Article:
No hearty handshake from a salesperson and no fancy coffee as you listen to their pitch - buying a new car is going to be very different.
Signs at Isaac Agnew showrooms around Belfast, Newtownabbey and Portadown will remind customers of the no-handshake rule and the need for social distancing.
Car showrooms are permitted to open from Monday and Isaac Agnew managing director Yuile Magee has said the new era is the biggest change in how cars have been sold in his 40 years in the industry.
While the company's showrooms have been closed in lockdown, it has continued to sell online, including six Porsches, with two of these new models retailing at £124,000.
But the company has also fielded many queries from customers who have fallen on hard times during lockdown and want to take payment holidays from their personal contract plans.
Outlining the changes, Mr Magee said that from Monday customers will be expected to keep their distance from salespeople, and test drive cars by themselves.
Vehicles will be cleaned between drives and a plastic seal applied to doors after cleaning to make it clear they are safe.
Mr Magee said the company's insurance policy permitted lone test drives, although they had be along designated routes.
He added: "We'll also have customers' driving licence details, and we already know a lot of our customers already."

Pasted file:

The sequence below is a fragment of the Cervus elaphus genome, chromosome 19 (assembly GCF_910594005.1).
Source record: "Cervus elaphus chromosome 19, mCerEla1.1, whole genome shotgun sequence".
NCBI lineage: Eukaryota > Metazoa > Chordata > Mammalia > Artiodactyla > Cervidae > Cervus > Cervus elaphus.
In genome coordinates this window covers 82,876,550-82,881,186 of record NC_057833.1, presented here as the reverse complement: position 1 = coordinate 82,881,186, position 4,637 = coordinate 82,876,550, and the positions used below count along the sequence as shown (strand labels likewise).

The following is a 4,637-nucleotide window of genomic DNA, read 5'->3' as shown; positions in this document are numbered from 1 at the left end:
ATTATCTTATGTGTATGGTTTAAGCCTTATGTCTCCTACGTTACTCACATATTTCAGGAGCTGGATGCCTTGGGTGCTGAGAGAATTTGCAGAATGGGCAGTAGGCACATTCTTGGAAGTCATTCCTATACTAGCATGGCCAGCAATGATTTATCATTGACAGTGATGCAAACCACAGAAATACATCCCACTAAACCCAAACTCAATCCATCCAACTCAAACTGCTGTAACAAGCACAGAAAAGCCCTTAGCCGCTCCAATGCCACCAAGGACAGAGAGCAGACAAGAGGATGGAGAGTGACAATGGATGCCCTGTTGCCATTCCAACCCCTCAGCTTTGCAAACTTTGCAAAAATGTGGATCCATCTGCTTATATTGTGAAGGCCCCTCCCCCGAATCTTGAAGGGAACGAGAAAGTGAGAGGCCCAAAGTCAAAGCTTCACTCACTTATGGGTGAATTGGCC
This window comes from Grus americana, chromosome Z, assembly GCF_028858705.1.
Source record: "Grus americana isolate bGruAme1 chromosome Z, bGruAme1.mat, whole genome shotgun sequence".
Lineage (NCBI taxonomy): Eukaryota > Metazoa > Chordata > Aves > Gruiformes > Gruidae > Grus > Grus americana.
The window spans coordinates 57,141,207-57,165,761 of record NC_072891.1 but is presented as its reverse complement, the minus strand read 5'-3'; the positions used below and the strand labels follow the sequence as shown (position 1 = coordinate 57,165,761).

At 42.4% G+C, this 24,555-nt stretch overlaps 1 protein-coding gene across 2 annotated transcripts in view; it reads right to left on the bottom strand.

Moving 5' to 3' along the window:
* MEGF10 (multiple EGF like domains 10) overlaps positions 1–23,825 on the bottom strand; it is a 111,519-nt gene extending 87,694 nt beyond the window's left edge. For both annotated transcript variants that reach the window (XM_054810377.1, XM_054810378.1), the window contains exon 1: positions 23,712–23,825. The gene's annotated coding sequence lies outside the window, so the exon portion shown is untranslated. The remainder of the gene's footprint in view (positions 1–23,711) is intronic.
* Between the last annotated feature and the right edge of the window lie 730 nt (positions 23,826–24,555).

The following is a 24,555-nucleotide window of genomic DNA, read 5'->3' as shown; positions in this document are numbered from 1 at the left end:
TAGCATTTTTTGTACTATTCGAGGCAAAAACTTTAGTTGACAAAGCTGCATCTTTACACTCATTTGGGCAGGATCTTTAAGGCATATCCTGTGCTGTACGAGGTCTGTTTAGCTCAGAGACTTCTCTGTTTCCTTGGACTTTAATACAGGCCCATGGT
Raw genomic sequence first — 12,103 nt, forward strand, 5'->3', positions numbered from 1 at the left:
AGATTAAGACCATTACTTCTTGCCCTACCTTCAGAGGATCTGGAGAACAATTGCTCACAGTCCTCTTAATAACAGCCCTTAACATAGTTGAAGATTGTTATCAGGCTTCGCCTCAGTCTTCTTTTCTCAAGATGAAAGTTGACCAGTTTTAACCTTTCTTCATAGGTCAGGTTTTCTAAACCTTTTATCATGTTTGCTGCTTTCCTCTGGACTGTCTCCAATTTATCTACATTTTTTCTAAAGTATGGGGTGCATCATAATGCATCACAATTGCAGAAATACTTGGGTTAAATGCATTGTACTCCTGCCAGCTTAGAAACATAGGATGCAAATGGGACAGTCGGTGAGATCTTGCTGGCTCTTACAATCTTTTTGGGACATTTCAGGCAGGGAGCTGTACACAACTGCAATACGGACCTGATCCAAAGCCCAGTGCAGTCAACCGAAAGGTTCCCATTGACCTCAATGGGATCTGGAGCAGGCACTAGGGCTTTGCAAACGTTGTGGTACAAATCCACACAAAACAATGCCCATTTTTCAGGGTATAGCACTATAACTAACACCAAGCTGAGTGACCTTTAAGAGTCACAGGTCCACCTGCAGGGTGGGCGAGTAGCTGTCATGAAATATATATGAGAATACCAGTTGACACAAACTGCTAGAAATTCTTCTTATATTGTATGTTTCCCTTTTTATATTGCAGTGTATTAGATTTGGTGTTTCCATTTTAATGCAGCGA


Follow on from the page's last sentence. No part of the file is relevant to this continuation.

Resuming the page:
They will exercise discretion and will not allow a teenager to test drive a Porsche, however.
Touch-points of the cars will also be sanitised between drives and customers will be offered personal protective equipment (PPE).
Eamon Bell of dealership Bell's in Crossgar said customers will no longer have the freedom to wander in and out of the showroom.
"Everything will be cleaned and disinfected and we are planning to implement an appointment-only system to begin with to give us time to disinfect desks, tables and cars afterwards before the next customer," he said.
Confident of a good start, he added: "All the signs have been positive and at the minute I'm seeing plenty of demand. Used car sales will be okay but new car sales might take a wee bit longer to come back."
Mr Magee, meanwhile, said car sales had accelerated after lockdown in some territories.
"We'd be hopeful that would be the case here, but if there's a really bad recession that might reverse it in the UK," he said.
"Initially there will be pent-up demand, which we will meet, but by August, September or October things will be more clear for the long-term picture."
The MD at Isaac Agnew believes manufacturers will offer generous finance plans to shift cars.
He added: "They will need to find market share and homes for the cars they are producing.
"In 2009 after the crash we had a really good year because of the offers manufacturers came up with, so who knows."
However, he said the factory shutdown across Europe meant many deliveries were now delayed. He is sorry the company has had to shelve some of its customer service features.
"We've always worked hard on having good coffee, newspapers, magazines, friendly staff and flowers. But now we have to reduce that," he explained.
"Our staff will be happy to be back in work and will make customers welcome. It may not be just the same as before, but we will have nice hosts and hostesses to receive people and take them through the process."
During the day the company's 'cleaning champions' will check that procedures are being carried out properly.
"I've spent more time on this than anything else in a long time to make sure we've done it right," Mr Magee added.